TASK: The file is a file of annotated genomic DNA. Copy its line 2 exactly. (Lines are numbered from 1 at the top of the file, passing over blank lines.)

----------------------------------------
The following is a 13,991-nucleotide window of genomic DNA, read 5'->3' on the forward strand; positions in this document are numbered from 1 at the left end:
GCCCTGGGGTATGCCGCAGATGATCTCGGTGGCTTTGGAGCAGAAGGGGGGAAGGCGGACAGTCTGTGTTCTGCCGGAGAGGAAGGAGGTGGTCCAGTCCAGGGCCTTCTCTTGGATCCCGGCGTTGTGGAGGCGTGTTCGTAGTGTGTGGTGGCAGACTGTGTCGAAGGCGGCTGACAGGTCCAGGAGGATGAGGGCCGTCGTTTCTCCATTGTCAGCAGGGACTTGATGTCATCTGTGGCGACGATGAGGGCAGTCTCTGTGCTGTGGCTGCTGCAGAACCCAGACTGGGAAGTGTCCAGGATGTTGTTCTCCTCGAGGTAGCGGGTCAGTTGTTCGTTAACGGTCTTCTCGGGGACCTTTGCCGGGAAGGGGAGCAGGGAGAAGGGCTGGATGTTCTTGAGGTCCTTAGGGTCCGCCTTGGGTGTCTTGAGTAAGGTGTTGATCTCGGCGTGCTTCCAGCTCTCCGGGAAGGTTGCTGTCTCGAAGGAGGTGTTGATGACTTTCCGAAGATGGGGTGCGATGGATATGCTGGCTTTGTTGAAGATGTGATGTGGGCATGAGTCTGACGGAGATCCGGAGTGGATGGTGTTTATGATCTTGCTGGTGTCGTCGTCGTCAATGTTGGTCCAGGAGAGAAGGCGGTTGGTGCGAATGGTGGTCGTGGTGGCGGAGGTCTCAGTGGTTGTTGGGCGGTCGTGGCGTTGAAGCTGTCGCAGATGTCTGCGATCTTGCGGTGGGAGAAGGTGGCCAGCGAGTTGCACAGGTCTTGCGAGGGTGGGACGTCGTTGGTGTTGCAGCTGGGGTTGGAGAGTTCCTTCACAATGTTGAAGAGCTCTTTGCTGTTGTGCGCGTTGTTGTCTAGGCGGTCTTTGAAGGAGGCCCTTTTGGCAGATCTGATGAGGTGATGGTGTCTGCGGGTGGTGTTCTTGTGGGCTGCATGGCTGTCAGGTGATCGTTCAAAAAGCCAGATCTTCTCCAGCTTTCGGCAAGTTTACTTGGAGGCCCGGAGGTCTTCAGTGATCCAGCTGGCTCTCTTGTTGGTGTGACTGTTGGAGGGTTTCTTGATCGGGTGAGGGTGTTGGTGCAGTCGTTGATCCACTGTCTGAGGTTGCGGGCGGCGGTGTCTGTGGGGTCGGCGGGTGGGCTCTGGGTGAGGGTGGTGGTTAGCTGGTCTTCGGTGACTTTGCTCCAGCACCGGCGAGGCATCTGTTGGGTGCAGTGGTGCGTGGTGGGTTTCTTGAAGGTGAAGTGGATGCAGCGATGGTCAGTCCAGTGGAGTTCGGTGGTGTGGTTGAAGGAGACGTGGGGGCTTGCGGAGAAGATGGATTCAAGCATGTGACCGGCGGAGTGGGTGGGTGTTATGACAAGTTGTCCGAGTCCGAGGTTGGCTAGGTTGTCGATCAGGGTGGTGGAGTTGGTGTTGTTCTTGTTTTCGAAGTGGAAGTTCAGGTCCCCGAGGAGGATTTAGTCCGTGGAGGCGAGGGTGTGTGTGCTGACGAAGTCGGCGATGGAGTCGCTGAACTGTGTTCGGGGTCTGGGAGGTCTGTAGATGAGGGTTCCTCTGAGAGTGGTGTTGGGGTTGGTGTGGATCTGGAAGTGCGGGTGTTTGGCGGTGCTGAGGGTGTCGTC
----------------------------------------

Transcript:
GCCCTGGGGTATGCCGCAGATGATCTCGGTGGCTTTGGAGCAGAAGGGGGGAAGGCGGACAGTCTGTGTTCTGCCGGAGAGGAAGGAGGTGGTCCAGTCCAGGGCCTTCTCTTGGATCCCGGCGTTGTGGAGGCGTGTTCGTAGTGTGTGGTGGCAGACTGTGTCGAAGGCGGCTGACAGGTCCAGGAGGATGAGGGCCGTCGTTTCTCCATTGTCAGCAGGGACTTGATGTCATCTGTGGCGACGATGAGGGCAGTCTCTGTGCTGTGGCTGCTGCAGAACCCAGACTGGGAAGTGTCCAGGATGTTGTTCTCCTCGAGGTAGCGGGTCAGTTGTTCGTTAACGGTCTTCTCGGGGACCTTTGCCGGGAAGGGGAGCAGGGAGAAGGGCTGGATGTTCTTGAGGTCCTTAGGGTCCGCCTTGGGTGTCTTGAGTAAGGTGTTGATCTCGGCGTGCTTCCAGCTCTCCGGGAAGGTTGCTGTCTCGAAGGAGGTGTTGATGACTTTCCGAAGATGGGGTGCGATGGATATGCTGGCTTTGTTGAAGATGTGATGTGGGCATGAGTCTGACGGAGATCCGGAGTGGATGGTGTTTATGATCTTGCTGGTGTCGTCGTCGTCAATGTTGGTCCAGGAGAGAAGGCGGTTGGTGCGAATGGTGGTCGTGGTGGCGGAGGTCTCAGTGGTTGTTGGGCGGTCGTGGCGTTGAAGCTGTCGCAGATGTCTGCGATCTTGCGGTGGGAGAAGGTGGCCAGCGAGTTGCACAGGTCTTGCGAGGGTGGGACGTCGTTGGTGTTGCAGCTGGGGTTGGAGAGTTCCTTCACAATGTTGAAGAGCTCTTTGCTGTTGTGCGCGTTGTTGTCTAGGCGGTCTTTGAAGGAGGCCCTTTTGGCAGATCTGATGAGGTGATGGTGTCTGCGGGTGGTGTTCTTGTGGGCTGCATGGCTGTCAGGTGATCGTTCAAAAAGCCAGATCTTCTCCAGCTTTCGGCAAGTTTACTTGGAGGCCCGGAGGTCTTCAGTGATCCAGCTGGCTCTCTTGTTGGTGTGACTGTTGGAGGGTTTCTTGATCGGGTGAGGGTGTTGGTGCAGTCGTTGATCCACTGTCTGAGGTTGCGGGCGGCGGTGTCTGTGGGGTCGGCGGGTGGGCTCTGGGTGAGGGTGGTGGTTAGCTGGTCTTCGGTGACTTTGCTCCAGCACCGGCGAGGCATCTGTTGGGTGCAGTGGTGCGTGGTGGGTTTCTTGAAGGTGAAGTGGATGCAGCGATGGTCAGTCCAGTGGAGTTCGGTGGTGTGGTTGAAGGAGACGTGGGGGCTTGCGGAGAAGATGGATTCAAGCATGTGACCGGCGGAGTGGGTGGGTGTTATGACAAGTTGTCCGAGTCCGAGGTTGGCTAGGTTGTCGATCAGGGTGGTGGAGTTGGTGTTGTTCTTGTTTTCGAAGTGGAAGTTCAGGTCCCCGAGGAGGATTTAGTCCGTGGAGGCGAGGGTGTGTGTGCTGACGAAGTCGGCGATGGAGTCGCTGAACTGTGTTCGGGGTCTGGGAGGTCTGTAGATGAGGGTTCCTCTGAGAGTGGTGTTGGGGTTGGTGTGGATCTGGAAGTGCGGGTGTTTGGCGGTGCTGAGGGTGTCGTC